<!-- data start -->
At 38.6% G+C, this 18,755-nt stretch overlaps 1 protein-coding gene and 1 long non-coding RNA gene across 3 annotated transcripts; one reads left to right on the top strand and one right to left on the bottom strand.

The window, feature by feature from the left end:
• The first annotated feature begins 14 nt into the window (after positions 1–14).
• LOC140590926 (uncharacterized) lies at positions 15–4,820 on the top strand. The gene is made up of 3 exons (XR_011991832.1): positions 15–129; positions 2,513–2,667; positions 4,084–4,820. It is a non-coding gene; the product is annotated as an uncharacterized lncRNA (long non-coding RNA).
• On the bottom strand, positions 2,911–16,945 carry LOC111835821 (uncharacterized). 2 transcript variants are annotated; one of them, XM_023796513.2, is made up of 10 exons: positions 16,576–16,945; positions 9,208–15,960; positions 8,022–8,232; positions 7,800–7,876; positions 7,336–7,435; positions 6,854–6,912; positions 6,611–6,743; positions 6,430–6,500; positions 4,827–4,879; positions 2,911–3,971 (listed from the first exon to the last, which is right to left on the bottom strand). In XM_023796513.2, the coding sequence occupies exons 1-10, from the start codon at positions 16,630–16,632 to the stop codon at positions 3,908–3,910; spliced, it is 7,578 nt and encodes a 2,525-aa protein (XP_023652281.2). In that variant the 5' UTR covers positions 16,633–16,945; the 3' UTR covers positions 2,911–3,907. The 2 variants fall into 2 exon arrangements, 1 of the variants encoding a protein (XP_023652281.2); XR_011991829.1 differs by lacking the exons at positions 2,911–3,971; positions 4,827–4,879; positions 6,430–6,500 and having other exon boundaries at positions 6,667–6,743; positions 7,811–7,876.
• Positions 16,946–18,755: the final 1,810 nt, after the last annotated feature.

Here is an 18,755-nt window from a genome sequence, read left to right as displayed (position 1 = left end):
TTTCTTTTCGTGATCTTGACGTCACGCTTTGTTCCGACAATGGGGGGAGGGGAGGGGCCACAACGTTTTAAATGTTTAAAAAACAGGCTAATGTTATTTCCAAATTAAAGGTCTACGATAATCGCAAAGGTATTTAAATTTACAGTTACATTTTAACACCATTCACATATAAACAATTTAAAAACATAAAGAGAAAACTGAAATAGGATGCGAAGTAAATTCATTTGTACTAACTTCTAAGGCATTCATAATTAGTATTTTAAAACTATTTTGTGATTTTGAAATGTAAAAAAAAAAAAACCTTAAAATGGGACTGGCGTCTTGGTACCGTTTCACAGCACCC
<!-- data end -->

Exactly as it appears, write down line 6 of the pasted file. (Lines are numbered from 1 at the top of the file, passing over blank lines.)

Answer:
• Positions 16,946–18,755: the final 1,810 nt, after the last annotated feature.